Drip irrigation can work in conjunction with the other irrigation methods already in place. Drip, pivot, solid set or wheel lines can partner to maximize the growing of crops, even in areas that were previously not able to be irrigated.

The TLK experience
Once Ketterling made the decision to install a drip system, he worked with Jeff Vogt, Eurodrip USA, and Jonathan Demcak, Droplet Irrigation, to custom design a set-up for his pivot corners.

Once the drip tape was installed, Ketterling used 250 GPM Vacleen filters, moving them from field to field to filter the water through layflat hose and then through the seamless drip tape emitters.

Water flow through Ketterling’s drip system is 150 GPM versus 875 GPM through the pivot. Since Ketterling pumps his water from the Snake River and lifts it to his irrigated farm, the lower operating pressure (approximately 12 to 15 PSI) with drip irrigation has also meant a reduction in energy for pumping.

Portability filter

Ketterling found the drip irrigation to be more efficient, easier, cost-effective and much less labor-intensive than other forms of irrigation.

Labor costs decreased substantially since the removal of the drip tape from his fields took approximately less time and fewer employees.

Additionally, since the drip method waters directly to the plant roots, the corn was tall and even, while in other areas of the fields plants were shorter and uneven or didn’t grow at all.

The corn under drip tasseled first and produced a higher yield than his corn fields with other irrigation methods.

Initial costs for a drip system average approximately $400 per acre, although this can vary depending on terrain, soil, row spacing and other variables, due to the customization for each grower. After the initial investment, annual cost is approximately $150 per acre.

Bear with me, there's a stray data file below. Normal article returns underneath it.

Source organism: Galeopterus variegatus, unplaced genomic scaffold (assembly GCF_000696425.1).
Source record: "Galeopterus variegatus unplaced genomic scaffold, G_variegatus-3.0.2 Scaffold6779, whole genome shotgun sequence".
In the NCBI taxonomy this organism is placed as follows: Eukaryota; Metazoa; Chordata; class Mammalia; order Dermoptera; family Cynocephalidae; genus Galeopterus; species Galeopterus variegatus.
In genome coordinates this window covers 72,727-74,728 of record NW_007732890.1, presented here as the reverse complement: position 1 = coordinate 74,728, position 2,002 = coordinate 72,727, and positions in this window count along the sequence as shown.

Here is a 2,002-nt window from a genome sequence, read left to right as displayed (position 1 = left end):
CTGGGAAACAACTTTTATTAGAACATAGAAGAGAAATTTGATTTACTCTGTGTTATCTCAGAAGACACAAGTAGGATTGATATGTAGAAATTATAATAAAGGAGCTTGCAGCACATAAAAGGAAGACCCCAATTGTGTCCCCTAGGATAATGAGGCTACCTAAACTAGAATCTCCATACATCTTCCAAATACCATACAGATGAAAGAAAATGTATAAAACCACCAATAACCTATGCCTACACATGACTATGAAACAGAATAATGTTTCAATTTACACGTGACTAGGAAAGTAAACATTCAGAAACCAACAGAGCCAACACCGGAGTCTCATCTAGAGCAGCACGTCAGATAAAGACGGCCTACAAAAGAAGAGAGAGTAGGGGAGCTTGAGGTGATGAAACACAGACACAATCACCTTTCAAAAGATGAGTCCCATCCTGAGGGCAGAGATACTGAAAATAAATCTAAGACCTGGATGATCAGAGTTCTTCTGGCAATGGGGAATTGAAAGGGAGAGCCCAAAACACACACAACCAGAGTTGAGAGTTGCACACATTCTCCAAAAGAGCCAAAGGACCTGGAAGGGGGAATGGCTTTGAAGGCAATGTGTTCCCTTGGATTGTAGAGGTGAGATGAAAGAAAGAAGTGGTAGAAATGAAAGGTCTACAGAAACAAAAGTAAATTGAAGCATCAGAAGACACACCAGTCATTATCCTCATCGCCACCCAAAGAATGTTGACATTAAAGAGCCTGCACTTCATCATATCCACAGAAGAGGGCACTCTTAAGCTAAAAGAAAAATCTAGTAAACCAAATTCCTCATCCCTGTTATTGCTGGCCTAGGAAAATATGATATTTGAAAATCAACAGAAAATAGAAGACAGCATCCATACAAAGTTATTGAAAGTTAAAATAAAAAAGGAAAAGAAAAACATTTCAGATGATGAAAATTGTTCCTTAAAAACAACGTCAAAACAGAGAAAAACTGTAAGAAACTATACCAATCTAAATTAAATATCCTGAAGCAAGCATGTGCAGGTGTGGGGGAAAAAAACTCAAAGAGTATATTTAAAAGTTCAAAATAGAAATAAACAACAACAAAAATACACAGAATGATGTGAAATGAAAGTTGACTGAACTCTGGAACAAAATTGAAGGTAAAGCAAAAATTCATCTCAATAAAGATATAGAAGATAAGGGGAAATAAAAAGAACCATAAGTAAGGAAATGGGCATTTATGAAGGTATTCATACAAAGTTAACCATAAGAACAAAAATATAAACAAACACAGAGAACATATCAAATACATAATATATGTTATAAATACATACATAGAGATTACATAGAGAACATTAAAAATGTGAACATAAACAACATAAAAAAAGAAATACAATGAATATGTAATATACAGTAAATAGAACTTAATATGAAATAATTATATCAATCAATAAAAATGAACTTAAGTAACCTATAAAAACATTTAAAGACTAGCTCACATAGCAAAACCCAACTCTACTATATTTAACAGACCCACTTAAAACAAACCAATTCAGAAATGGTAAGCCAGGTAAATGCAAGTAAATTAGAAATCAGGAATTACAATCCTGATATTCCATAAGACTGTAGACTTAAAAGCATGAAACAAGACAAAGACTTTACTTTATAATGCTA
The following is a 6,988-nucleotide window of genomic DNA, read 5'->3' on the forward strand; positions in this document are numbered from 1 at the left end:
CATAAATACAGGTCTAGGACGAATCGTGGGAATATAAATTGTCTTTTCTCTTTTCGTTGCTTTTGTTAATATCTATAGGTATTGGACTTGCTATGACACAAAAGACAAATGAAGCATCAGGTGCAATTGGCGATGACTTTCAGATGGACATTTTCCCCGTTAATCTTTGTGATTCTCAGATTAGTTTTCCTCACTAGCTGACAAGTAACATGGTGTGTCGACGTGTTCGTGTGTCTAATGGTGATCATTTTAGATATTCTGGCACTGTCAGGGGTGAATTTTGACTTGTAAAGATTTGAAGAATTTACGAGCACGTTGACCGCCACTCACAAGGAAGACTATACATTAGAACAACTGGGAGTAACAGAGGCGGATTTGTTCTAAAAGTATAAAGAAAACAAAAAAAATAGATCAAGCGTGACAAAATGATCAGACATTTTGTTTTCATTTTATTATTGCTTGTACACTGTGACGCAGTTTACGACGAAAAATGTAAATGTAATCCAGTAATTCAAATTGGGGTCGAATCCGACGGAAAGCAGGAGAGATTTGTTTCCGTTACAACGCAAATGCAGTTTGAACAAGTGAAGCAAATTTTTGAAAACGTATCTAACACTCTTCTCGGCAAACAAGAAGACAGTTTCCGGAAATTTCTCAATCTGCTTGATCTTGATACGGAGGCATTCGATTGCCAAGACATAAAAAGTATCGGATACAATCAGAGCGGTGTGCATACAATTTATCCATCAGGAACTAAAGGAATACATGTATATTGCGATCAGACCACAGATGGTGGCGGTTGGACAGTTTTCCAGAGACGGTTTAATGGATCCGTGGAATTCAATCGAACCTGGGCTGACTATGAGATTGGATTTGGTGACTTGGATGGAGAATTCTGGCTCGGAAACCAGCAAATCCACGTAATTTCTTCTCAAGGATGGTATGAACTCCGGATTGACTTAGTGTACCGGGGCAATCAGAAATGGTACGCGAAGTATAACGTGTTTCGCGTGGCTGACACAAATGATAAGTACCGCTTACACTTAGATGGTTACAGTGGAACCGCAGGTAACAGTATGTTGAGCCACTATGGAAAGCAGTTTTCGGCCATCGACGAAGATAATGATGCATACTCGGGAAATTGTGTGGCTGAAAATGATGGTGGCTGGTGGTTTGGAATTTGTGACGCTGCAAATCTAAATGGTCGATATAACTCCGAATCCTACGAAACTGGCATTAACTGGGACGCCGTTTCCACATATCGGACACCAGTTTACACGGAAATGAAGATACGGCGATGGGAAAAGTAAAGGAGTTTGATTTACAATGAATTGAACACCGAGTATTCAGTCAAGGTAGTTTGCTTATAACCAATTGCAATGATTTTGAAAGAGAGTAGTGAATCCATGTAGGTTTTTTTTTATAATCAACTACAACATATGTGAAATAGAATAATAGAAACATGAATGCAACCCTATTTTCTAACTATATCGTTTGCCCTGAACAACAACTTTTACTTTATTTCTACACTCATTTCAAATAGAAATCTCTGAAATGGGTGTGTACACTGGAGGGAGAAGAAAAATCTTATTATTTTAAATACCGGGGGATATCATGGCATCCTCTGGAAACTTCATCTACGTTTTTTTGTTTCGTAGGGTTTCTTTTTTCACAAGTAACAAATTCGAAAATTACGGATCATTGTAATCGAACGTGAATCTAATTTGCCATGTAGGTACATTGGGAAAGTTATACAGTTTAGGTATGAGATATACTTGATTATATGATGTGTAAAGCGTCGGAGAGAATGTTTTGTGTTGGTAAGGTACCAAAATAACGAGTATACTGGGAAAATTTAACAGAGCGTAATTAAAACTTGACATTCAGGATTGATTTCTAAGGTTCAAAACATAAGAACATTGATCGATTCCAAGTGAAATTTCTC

End results
After completing a growing season, Ketterling felt that the benefits received outweighed the initial costs. He was able to grow an additional 300 acres of corn on ground where crops were not grown before, at a 28-ton yield and a price of $45 per ton.

The reduction in labor, fuel and power costs also contributed to his bottom line.

He is pleased with the results of his drip-irrigated corners and has learned a lot to continue to improve and fine-tune for next year.

When asked about the main benefit from making this change, Ketterling replied, “Well, what I like best about drip irrigation is that I have 300 more acres of feed this year, and that’s critical.”  FG

Patti Bennett Brown is a freelance author and photographer based in Nampa, Idaho.

PHOTOS:
FIRST: The one-of-a-kind 40-foot-wide tape injector was used to install drip tape in the corn fields.

SECOND: After running water through the portable filter, custom emitter spacing on the seamless drip tape provides uniformity of water distribution directly to the plant roots.

THIRD: To prepare for harvest, this tape lifter helped remove drip tape from the field.

FORTH: Portability of the filter made hauling it from one field to another simple and easy. Photos courtesy of Patti Bennett Brown.